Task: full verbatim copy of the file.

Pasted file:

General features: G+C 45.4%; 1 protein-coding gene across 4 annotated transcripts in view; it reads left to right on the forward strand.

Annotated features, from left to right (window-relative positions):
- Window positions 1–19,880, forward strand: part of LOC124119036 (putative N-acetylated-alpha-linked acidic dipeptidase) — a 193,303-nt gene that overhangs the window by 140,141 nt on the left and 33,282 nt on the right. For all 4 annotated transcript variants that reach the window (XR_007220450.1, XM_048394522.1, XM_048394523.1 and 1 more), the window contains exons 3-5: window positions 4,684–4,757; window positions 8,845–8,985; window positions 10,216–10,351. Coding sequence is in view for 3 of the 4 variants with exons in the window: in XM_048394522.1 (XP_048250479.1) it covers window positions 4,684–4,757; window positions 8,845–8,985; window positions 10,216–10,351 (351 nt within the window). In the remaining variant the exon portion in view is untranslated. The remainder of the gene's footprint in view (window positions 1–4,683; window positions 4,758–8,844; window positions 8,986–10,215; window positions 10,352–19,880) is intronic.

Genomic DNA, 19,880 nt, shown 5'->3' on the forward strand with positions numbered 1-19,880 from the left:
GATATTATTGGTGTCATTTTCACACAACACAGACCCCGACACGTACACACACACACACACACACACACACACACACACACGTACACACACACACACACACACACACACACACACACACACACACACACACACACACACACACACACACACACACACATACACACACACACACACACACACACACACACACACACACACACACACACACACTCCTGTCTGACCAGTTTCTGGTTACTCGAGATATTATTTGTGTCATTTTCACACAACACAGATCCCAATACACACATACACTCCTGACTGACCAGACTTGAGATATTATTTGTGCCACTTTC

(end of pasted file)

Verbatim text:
General features: G+C 45.4%; 1 protein-coding gene across 4 annotated transcripts in view; it reads left to right on the forward strand.

Annotated features, from left to right (window-relative positions):
- Window positions 1–19,880, forward strand: part of LOC124119036 (putative N-acetylated-alpha-linked acidic dipeptidase) — a 193,303-nt gene that overhangs the window by 140,141 nt on the left and 33,282 nt on the right. For all 4 annotated transcript variants that reach the window (XR_007220450.1, XM_048394522.1, XM_048394523.1 and 1 more), the window contains exons 3-5: window positions 4,684–4,757; window positions 8,845–8,985; window positions 10,216–10,351. Coding sequence is in view for 3 of the 4 variants with exons in the window: in XM_048394522.1 (XP_048250479.1) it covers window positions 4,684–4,757; window positions 8,845–8,985; window positions 10,216–10,351 (351 nt within the window). In the remaining variant the exon portion in view is untranslated. The remainder of the gene's footprint in view (window positions 1–4,683; window positions 4,758–8,844; window positions 8,986–10,215; window positions 10,352–19,880) is intronic.

Genomic DNA, 19,880 nt, shown 5'->3' on the forward strand with positions numbered 1-19,880 from the left:
GATATTATTGGTGTCATTTTCACACAACACAGACCCCGACACGTACACACACACACACACACACACACACACACACACACGTACACACACACACACACACACACACACACACACACACACACACACACACACACACACACACACACACACACACACATACACACACACACACACACACACACACACACACACACACACACACACACACACTCCTGTCTGACCAGTTTCTGGTTACTCGAGATATTATTTGTGTCATTTTCACACAACACAGATCCCAATACACACATACACTCCTGACTGACCAGACTTGAGATATTATTTGTGCCACTTTC